Listening and Communication Enhancement (LACETM, Neurotone, Inc.) and BrainHQ (Posit Science, Inc.) are two examples of software programs that employ auditory-cognitive principles. Studies that evaluated the effects of these programs have had mixed results. LACE training modules target four areas, speech-in-noise, rapid speech, competing speaker, and word memory. A small study of LACE efficacy that included three groups (new HA users plus training, n = 8; experienced HA users plus training, n = 14; and new HA users with no training, n =7) found larger training effects on the QuickSIN scores in the new HA users compared to experienced HA users and control participants.1 However, a larger study conducted in 279 veterans across three centres did not find significant improvement in either speech-in-noise performance or in self-assessment measures in either new or experienced users when compared to participants who received standard-of-care hearing aid intervention services.2 Although LACE targets situations that are typically problematic for older adults, a duration of ten hours (30 minutes per day for 20 sessions) may not be sufficient to engender changes, especially when the number of hours is split among the four modules.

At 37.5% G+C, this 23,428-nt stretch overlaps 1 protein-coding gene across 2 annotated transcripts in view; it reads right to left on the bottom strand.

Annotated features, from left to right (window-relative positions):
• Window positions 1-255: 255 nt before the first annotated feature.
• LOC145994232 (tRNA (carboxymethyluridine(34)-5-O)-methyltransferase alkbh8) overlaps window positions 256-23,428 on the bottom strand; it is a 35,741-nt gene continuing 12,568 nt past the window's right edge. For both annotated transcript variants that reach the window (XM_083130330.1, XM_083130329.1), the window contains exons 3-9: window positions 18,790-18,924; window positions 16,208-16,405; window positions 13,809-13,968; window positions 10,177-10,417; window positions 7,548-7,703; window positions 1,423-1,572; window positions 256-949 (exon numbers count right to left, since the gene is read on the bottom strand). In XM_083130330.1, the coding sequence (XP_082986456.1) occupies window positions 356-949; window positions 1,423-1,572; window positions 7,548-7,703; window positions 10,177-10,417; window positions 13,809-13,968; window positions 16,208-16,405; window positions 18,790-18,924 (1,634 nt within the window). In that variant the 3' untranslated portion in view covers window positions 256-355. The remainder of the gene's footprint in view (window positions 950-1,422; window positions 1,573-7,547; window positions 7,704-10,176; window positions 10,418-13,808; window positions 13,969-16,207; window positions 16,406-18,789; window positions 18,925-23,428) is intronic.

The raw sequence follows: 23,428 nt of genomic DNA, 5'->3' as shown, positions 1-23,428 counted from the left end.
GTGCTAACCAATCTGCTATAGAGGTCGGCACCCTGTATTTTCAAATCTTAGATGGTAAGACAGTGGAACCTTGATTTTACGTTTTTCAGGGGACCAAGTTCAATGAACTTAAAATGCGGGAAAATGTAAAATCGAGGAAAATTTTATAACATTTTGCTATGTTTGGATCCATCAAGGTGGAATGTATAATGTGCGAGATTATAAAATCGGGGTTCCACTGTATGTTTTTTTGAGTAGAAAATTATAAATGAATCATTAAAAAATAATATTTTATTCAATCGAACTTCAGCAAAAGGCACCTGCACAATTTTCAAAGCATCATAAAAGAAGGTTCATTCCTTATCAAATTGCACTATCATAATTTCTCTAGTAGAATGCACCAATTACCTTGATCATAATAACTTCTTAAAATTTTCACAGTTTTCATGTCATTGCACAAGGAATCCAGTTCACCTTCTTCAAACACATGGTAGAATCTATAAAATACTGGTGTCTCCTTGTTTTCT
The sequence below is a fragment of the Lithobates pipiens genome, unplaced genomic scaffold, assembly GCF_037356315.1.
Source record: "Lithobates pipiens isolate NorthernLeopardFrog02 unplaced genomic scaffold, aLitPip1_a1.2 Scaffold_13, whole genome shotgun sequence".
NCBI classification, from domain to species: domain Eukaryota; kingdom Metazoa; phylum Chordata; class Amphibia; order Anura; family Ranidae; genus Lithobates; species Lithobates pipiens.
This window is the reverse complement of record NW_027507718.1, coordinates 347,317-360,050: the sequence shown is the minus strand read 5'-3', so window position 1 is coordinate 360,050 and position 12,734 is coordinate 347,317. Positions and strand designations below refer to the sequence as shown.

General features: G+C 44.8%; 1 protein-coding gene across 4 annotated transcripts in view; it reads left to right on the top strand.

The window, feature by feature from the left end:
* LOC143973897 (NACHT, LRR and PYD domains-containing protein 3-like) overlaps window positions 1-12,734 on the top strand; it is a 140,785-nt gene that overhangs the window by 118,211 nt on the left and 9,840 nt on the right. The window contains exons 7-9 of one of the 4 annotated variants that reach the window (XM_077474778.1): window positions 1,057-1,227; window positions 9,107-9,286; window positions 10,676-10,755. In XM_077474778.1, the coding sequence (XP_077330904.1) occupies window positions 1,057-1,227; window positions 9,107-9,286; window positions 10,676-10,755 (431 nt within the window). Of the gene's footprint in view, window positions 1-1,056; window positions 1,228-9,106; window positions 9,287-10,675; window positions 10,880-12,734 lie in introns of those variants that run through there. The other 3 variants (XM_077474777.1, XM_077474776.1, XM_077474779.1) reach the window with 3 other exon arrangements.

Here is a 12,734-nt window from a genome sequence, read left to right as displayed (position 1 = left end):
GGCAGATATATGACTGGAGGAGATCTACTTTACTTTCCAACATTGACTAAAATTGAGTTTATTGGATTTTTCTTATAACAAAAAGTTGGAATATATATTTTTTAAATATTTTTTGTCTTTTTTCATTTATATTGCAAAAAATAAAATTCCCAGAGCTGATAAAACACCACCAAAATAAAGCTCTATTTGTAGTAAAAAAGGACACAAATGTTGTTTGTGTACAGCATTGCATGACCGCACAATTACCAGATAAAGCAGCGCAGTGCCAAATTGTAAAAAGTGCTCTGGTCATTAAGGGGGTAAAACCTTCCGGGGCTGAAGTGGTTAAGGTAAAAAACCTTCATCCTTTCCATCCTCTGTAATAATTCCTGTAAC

BrainHQ (formerly called Brain Fitness) also uses an auditory-cognitive approach that combines perceptual and cognitive tasks (e.g., processing speed and memory). My dissertation used the original program, Brain Fitness, to determine if this approach leads to improvements in behavioral performance (speech-in-noise, memory, and processing speed) and neural speech representation in older adults. I was particularly interested in Brain Fitness because the auditory training focuses on improving temporal processing through adaptively decreasing the duration of the consonant-vowel transition. Because the consonant transition is perceptually vulnerable in noise,3 I assumed that better encoding of this representation might improve speech-in-noise performance. The training was intense – one hour a day, five days a week, over the course of eight weeks for a total of 40 hours of training. We found that auditory training reduced the frequency-following response amplitude in the group with hearing loss (n=15), but not in the group with normal hearing (n=14).4 In fact, after training, spectral amplitudes in the hearing-impaired group were equivalent to the normal-hearing group (Figure 1). This may seem counterintuitive unless you consider that a decrease in afferent input can actually lead to a compensatory increase in neural firing. This same decrease in spectral amplitude was also found in new hearing aid users after six months of hearing aid use.5 Therefore, the reintroduction of auditory input through hearing aid use or auditory training may have the potential to at least partially reverse maladaptive effects of sensory deprivation. We also found that the auditory training group improved in speech-in-noise performance (QuickSIN) and on measures of memory, attention, and processing speed.